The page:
Wednesday, January 31, 2018

Scrolling, Scrolling

Scrolling, Scrolling

          Let’s imagine Khamet, a young scholar in Egypt, 2,018 B.C.E., the year Abraham was born in the Babylonian city of Ur.  On a high, open shelf, Khamet finds “The Story of Sinuhe” on a scroll—two wooden dowels, about 12 inches high, onto which a 30-foot length of papyrus is rolled left and right. This paper is made of special reeds that, lain flat, adhere to each other by their own natural gum.  Khamet hefts down the scroll, brings it toward his body, hugs it to himself until he  lays it on a table.  Here he unrolls the texts inscribed with special inks made of burnt wood and acacia sap.  A fragrant woody scent, reminiscent of the scroll’s natural origins, wafts up.  Khamet visits his favorite books so often, that he can recognize them not only by touch but by their individual scents. These perfumes etch the words into his memory on a cellular level.  Tonight, at dinner, he will recite a portion of the story to his family, by heart.  He traces the words as he reads, the raised edges of the letters as familiar to him as the brailling that won’t appear for another 3,809 years, when Napoleon’s soldiers had to devise a way to send night messages without exposing their location with light.

          To open this scroll is, for Khamet, to spread his arms wide—an inviting gesture that has lodged itself into his strong arms and muscular back. His burly wrists turn in coordination as he reads. This is the only scroll he will read today, spending time to discuss it with his fellow scholars, ruminating over it as he walks home by the Nile, where the papyrus grows wild, and crocodiles eyes peek above the surface of the green waters.

          Let’s now imagine Jennifer, 2018 A.D., a student with her smart phone. She’s opened her free Shakespeare’s Sonnets APP, but texts are pinging in, and Twitter, Instagram, Pinterest notices.  She has plenty of time, she thinks, and taps over to Pinterest, and scrolls, scrolls, scattered images and words spinning into a blur.  She is as devoted to her scrolling as Khamet is to his.  But whereas he practices an expansive gesture, spreading open his arms all day; Jennifer curls around her phone, like a conch, small and cramped. Khamet has defined biceps and lats—Jennifer has texting claw, Tinder finger, carpal tunnel syndrome, and cell phone elbow.  Khamet strides into the world with his head up; Jennifer is hunched and distracted—no fragrance, no exercise of her muscles or capacity to memorize, no seeing the scenery or greeting others for long talks as she walks. 

          Because it’s the same glassy surface all day and most of the night, her fingertips are dulled to touch.  And as she scrolls, the message to herself is—hurry to the next thing. Dismiss. What’s next? What else? Go away.  Her brain is enchanted by this flick, flick, flick, this not having to stop, this constant running-away-from to something from-which-to-run-away.  Gertrude Stein once wrote that to know someone’s nature, notice what she or he repeats. What we repeat is what we become.  Jennifer is always hunting, never arriving—a life of fleeting dopamine hits.  Nothing sticks.  Nothing lasts.
          Jennifer will not remember much, if anything, what scrolled past her today.  Instagram promises “Along with making over-posting a non-issue, the new feature also eliminates the permanency.” Jennifer has been entrained by her scrolling to skim—skim past nature, skim past people, skim past her own sensations.Tonight, Jennifer will not recite a sonnet to her family.  She will scroll through dinner as her family scrolls, too. She will swipe away this day as she will tomorrow, all blurring into each other.  And, oops, she forgot to read those sonnets, and, after making thousands of scrolling decisions, she ran out of willpower to even brush her teeth last night.  And now she’s already late for class.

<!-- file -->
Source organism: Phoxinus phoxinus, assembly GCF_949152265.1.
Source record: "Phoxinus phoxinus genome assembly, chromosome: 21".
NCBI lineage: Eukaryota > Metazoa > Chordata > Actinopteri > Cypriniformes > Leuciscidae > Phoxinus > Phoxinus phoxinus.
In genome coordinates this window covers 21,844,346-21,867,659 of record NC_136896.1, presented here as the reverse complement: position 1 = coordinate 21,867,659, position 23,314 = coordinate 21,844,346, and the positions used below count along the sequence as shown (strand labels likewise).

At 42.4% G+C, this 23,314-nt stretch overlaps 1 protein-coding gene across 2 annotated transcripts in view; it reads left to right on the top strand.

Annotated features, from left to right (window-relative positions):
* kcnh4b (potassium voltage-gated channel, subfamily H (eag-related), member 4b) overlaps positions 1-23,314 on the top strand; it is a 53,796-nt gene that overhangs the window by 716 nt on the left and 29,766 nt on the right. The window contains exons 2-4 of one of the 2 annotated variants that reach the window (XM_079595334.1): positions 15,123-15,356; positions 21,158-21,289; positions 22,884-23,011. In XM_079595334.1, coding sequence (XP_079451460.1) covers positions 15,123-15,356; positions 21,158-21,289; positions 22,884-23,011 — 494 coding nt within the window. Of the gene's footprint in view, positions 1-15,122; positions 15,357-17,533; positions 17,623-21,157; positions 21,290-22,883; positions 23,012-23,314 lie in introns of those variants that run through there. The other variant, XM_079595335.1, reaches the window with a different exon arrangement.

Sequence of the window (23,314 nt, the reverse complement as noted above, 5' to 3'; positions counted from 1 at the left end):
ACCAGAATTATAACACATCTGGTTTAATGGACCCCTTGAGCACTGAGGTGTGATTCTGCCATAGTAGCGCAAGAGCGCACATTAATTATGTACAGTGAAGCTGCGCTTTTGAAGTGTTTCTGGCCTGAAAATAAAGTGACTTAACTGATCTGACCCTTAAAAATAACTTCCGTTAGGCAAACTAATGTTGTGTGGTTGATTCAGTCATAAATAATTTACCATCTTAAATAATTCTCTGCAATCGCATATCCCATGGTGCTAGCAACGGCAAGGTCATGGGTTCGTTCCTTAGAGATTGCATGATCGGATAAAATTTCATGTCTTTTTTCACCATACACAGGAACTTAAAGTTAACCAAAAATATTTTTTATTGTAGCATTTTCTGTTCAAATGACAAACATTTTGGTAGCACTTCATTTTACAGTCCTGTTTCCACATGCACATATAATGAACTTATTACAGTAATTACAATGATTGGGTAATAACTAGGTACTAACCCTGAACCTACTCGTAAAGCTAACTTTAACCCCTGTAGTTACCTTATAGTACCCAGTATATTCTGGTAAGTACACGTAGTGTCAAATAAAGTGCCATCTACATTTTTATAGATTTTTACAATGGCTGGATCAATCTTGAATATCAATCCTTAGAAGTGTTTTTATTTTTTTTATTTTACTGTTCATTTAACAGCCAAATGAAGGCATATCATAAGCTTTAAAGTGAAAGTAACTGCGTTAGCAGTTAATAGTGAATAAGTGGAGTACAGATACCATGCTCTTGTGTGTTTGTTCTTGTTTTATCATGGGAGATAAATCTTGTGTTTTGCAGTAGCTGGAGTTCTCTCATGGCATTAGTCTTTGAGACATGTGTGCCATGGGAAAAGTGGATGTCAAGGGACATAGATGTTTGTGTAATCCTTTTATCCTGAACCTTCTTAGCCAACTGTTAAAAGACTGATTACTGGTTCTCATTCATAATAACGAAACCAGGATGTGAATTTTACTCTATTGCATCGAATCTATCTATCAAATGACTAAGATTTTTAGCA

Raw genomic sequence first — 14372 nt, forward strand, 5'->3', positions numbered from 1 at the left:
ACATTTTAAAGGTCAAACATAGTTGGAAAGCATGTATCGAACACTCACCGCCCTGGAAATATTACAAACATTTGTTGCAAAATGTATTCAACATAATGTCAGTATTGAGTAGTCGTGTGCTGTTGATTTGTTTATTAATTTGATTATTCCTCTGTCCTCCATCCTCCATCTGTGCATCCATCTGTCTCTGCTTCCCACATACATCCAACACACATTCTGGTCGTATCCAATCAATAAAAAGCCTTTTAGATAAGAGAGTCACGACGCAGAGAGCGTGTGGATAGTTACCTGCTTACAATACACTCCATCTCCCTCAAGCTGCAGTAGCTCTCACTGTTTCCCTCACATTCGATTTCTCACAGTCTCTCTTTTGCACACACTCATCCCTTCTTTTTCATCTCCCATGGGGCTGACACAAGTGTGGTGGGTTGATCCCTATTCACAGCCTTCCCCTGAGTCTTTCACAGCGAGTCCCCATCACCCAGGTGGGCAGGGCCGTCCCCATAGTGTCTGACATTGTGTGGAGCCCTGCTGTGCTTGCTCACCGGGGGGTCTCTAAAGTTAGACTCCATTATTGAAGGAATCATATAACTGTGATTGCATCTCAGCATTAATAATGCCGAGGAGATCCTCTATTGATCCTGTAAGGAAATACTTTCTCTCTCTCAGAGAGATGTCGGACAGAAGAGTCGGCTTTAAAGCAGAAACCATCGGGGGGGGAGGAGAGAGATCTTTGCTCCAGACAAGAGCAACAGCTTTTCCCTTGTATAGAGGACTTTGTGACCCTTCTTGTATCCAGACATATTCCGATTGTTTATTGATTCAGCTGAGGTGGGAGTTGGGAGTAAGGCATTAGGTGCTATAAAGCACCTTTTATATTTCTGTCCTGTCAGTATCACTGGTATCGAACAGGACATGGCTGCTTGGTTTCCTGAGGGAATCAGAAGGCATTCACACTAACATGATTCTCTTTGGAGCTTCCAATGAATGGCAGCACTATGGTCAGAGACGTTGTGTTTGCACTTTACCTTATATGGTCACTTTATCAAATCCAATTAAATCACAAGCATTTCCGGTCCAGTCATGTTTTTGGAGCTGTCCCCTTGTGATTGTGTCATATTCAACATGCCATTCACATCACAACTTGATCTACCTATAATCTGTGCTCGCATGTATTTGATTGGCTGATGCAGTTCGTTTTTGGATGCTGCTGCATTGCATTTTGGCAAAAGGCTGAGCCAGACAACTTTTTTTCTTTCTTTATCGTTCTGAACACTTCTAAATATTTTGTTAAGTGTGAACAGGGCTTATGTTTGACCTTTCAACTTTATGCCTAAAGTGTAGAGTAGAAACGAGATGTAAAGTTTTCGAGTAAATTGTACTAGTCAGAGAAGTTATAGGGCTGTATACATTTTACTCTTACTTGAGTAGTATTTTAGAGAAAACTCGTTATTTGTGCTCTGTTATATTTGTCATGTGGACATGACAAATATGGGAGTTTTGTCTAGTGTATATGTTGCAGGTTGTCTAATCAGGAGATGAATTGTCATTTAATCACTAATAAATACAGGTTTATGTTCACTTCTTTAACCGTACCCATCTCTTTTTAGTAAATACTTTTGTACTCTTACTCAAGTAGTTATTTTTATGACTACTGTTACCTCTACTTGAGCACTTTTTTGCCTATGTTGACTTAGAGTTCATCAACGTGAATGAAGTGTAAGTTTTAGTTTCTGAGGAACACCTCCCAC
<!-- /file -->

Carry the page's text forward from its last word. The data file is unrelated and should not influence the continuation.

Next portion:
Between Khamet and Jennifer, we had Jack Kerouac, who wrote his travelogue On the Road, on one continuous 120-foot scroll of paper in a three-week binge.  His manuscript, like his travels, were one continuous, unbroken, cohesive artifact. In comparison, with today’s smart phones, we scroll away our lives, in a blizzard of confetti.



  1. Dr. Rich,
    This post was cheeky; it's incredible to see how the meaning of "scroll" as transformed between the time of Khamet and Jennifer & your use of "Tinder finger" made me literally laugh out loud! As I read this post awaiting for my next class to meet, whilst sitting on the floor in the Center for Academic Success, I ironically had the pleasure of listening to two girls walking passed with their faces completely submerged into their phones. No conversation except for the one girl talking to her friend (honestly was to herself because her other gal pal wasn't even paying attention because she was too invested in her scroll-time) telling that her thumb was killing her, but continued to scroll. It showed the sheer weakness she exhibits but the strength in her lack of self control

  2. I don't have a smart phone. I am online a lot of the day on my laptop at home. I do walk away from it to do other things and sometimes for an hour or more at a time... to paint, cook, do household chores. If I listen to audiobooks or podcasts, I don't interrupt very much to check my messages. When I go out, I generally don't take my laptop with me. This gives me a long break from the computer, from news, and FB. My concentration is quite good, I think.
    I have no intention of getting a smart phone because of these risks. I waste enough time with my current habits.
    At the end of each day, I like to review what I've accomplished: writing a poem, prepping canvases or painting, cooking/baking something from scratch, chores completed. I'm retired, so I am conscious of not wanting to fritter away my last years.
    Thank you for this thoughtful post, Susannah.

  3. Dr. Rich,